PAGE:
The brigade’s potential contributions to strengthening the defense of NATO’s eastern flank and providing military training in Ukraine is not without difficulties. Chief among these is the risk of escalation, particularly considering the shadow that US and Russian nuclear arsenals cast over the conflict. This concern is real, given the realities of opposed strategic aims: The United States and other NATO members strive to limit conflict to Ukraine’s territory while helping Ukraine’s armed forces inflict enough pain on Russian forces to compel retreat and to deter future aggression. Russia’s leadership seeks to compel the United States and others to stop supporting Ukraine’s armed forces.
Ultimately, the key to managing this risk while also pursuing strategic goals of supporting Ukraine is balance, and the Trilateral Brigade provides additional important options. Assistance managed through the Trilateral Brigade’s decentralized structure is more difficult to target than staging areas and lines of communication associated with assistance to Ukraine. Its functional advantage lies in its capacity to coordinate planning and flows of material resources across a wide territory, and thus may not come with the same risks of escalation as other forward-leaning operations.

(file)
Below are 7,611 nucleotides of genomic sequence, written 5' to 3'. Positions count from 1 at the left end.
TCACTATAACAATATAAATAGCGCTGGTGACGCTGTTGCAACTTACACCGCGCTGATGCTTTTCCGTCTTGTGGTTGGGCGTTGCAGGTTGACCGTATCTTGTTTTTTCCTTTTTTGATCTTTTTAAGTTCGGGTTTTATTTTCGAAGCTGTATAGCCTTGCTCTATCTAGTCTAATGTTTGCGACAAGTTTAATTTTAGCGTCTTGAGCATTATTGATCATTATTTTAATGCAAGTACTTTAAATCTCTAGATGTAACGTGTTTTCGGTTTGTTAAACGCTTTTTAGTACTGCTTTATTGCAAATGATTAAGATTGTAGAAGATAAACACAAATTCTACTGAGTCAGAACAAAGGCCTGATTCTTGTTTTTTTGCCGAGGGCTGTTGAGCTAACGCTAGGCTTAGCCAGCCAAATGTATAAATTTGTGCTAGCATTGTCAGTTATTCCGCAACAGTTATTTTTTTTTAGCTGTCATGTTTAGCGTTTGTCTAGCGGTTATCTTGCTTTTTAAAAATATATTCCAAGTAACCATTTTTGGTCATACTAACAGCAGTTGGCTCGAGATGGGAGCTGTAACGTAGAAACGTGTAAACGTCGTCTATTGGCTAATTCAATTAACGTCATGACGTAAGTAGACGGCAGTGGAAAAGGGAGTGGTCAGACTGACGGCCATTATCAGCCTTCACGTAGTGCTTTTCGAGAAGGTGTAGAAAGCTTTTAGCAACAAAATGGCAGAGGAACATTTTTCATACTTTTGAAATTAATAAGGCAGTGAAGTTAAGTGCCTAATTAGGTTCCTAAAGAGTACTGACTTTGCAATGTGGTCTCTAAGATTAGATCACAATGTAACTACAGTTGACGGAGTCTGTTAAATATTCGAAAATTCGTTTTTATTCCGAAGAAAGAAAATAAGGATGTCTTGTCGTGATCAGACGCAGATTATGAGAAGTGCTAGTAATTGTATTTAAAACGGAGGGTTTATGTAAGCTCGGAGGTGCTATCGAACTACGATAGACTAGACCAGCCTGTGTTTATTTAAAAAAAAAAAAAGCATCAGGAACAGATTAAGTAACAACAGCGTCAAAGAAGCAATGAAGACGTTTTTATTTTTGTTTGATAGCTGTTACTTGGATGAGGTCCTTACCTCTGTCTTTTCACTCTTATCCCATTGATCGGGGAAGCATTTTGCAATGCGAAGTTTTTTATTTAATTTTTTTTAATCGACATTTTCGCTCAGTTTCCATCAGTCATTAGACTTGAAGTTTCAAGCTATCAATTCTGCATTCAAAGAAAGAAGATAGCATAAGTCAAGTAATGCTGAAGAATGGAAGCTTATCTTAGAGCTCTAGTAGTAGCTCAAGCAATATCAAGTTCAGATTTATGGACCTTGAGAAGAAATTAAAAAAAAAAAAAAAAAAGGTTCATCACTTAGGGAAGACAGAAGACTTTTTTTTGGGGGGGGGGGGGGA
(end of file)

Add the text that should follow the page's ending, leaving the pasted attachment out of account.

Perhaps most fundamentally, the brigade’s unique organization and membership, partly NATO and partly not, should widen our collective perspective on the ways to deliver security force assistance. It leverages an alignment of strategic interests among a subset of NATO members to generate the close coordination between assistance providers and recipients needed for effective security force assistance. With the American strategic vacation over, the United States and its allies and partners must learn from security assistance mistakes with Afghanistan, and forge refined ways of providing military aid that improves Ukrainian military capabilities in a sustainable fashion.